While much social move­ment the­o­ry stress­es the impor­tance of long-term orga­niz­ing, schol­ar Frances Fox Piv­en has high­light­ed the crit­i­cal role of dis­rup­tive protest. She argues that rel­a­tive­ly short-lived moments of con­cen­trat­ed upheaval have been vital in pro­duc­ing trans­for­ma­tive change in U.S. his­to­ry. The dra­ma of such events,” Piv­en writes, com­bined with the dis­or­der that results, pro­pels new issues to the cen­ter of polit­i­cal debate, issues that were pre­vi­ous­ly sup­pressed by the man­agers of polit­i­cal par­ties that depend on weld­ing togeth­er majorities.”

A vari­ety of oth­er the­o­rists and activists have also rec­og­nized the pow­er of what Saul Alin­sky pro­tégé Nicholas von Hoff­man — in the wake of the 1961 Free­dom Rides — dubbed the moment of the whirl­wind.” In these times, the nor­mal rules of incre­men­tal cam­paign­ing seem to be sus­pend­ed. Unex­pect­ed crises, polit­i­cal scan­dals or dra­mat­ic pub­lic actions — such as the Free­dom Rides or the Miss Amer­i­ca protests — become trig­ger events” that cap­ture pub­lic atten­tion and spur height­ened lev­els of social move­ment activ­i­ty. These, in turn, cre­ate the poten­tial for new triggers.

The peri­od of inten­sive pub­lic protest that com­menced in 1968 can be seen as just such a whirl­wind. Putting fem­i­nism on the nation­al agen­da in a way it had not been before, it expand­ed the range of issues around which main­stream groups were will­ing to cam­paign. And it fueled a gen­er­a­tive moment in which dozens of new groups, pub­li­ca­tions and col­lec­tives emerged. While lib­er­al advo­ca­cy orga­ni­za­tions were impor­tant in secur­ing some of the land­mark legal and polit­i­cal vic­to­ries of sec­ond-wave fem­i­nism, and rad­i­cal con­scious­ness-rais­ing groups and alter­na­tive spaces solid­i­fied the social and cul­tur­al lega­cy of the move­ment, each of these approach­es ben­e­fit­ed in impor­tant ways from the surge in protest activ­i­ty at the end of the 1960s.

Zap, speak­out, occupy

Cri­tiquing lib­er­al fem­i­nists’ pur­suit of for­mal equal­i­ty for women with­in the exist­ing sys­tem, rad­i­cal fem­i­nists took aim at tra­di­tion­al con­cep­tions of social and fam­i­ly life, and they linked fem­i­nism to a left­ist dis­sat­is­fac­tion with America’s polit­i­cal and eco­nom­ic pow­er struc­tures. The­atri­cal protest did much to bring this per­spec­tive to a wide audi­ence, suc­cess­ful­ly cap­i­tal­iz­ing on media inter­est in the new wave.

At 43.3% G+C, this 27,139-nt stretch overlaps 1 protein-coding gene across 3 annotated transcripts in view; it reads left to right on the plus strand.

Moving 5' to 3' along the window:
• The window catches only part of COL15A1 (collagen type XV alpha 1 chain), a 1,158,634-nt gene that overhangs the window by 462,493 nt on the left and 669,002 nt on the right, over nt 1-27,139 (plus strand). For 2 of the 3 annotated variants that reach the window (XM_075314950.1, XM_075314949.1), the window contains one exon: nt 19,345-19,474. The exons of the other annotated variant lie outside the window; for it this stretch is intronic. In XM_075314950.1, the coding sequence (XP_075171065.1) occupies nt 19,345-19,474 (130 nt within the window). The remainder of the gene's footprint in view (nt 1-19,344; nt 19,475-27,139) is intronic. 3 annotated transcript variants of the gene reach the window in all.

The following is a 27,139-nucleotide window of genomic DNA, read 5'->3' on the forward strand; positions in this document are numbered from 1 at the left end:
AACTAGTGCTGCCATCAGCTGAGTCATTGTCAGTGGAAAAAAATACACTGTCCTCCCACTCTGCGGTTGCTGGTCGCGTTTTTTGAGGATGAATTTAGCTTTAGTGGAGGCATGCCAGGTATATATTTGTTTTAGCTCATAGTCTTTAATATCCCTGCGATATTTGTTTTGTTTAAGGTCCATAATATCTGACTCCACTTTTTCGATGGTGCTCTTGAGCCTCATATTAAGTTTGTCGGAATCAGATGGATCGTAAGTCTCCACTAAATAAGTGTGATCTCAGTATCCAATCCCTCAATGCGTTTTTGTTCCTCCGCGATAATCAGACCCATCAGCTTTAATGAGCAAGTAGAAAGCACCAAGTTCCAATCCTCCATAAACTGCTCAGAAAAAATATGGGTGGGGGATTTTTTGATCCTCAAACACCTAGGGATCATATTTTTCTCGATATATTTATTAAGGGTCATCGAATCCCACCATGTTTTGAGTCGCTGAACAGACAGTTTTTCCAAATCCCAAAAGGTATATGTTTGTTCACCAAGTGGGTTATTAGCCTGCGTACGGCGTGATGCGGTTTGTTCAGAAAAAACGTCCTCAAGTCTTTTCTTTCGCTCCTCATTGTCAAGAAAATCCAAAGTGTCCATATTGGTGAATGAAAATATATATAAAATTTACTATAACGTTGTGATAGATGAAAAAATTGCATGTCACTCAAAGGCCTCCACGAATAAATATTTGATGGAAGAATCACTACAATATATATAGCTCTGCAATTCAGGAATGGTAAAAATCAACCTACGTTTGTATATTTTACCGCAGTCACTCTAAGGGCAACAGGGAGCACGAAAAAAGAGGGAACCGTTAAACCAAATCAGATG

Fol­low­ing the Miss Amer­i­ca action, mem­ber­ship in New York Rad­i­cal Women soared. While pre­vi­ous meet­ings, on aver­age, had around 35 par­tic­i­pants, atten­dance rose to around 200 peo­ple. Ulti­mate­ly, the orga­ni­za­tion seed­ed new groups, includ­ing Red­stock­ings and the Women’s Inter­na­tion­al Ter­ror­ist Con­spir­a­cy from Hell, or WITCH. The lat­ter aimed to take up where the anti-war Yip­pies left off, launch­ing a series of fem­i­nist street the­ater stunts. The par­tic­i­pants called their actions zaps.”

One famous zap took place on Hal­loween — Oct. 31, 1968 — when WITCH announced itself to the world with a piece of anti-cap­i­tal­ist gueril­la the­ater that named the mar­ket econ­o­my as a tar­get of fem­i­nist cri­tique. As his­to­ri­an Annelise Orleck describes in her book Rethink­ing Amer­i­can Women’s Activism,” the group’s mem­bers marched down Wall Street in point­ed hats, fright make­up and rags, call­ing on super­nat­ur­al forces to pro­duce a decline in the Dow Jones Indus­tri­al Aver­age.” Activists rejoiced the next day when the Dow mys­te­ri­ous­ly dropped five points.

Some five months lat­er, in Feb­ru­ary 1969, approx­i­mate­ly 150 WITCH mem­bers descend­ed on the New York Bridal Fair in Madi­son Square Gar­den to protest tra­di­tion­al gen­der roles, con­sumerism and the insti­tu­tion of mar­riage. Among oth­er actions at the fair, activists donned black veils and per­formed an Un-Wed­ding” cer­e­mo­ny to pro­nounce them­selves Free Human Beings.” Sim­i­lar dis­rup­tions of bridal events took place in oth­er cities, includ­ing San Diego and San Francisco.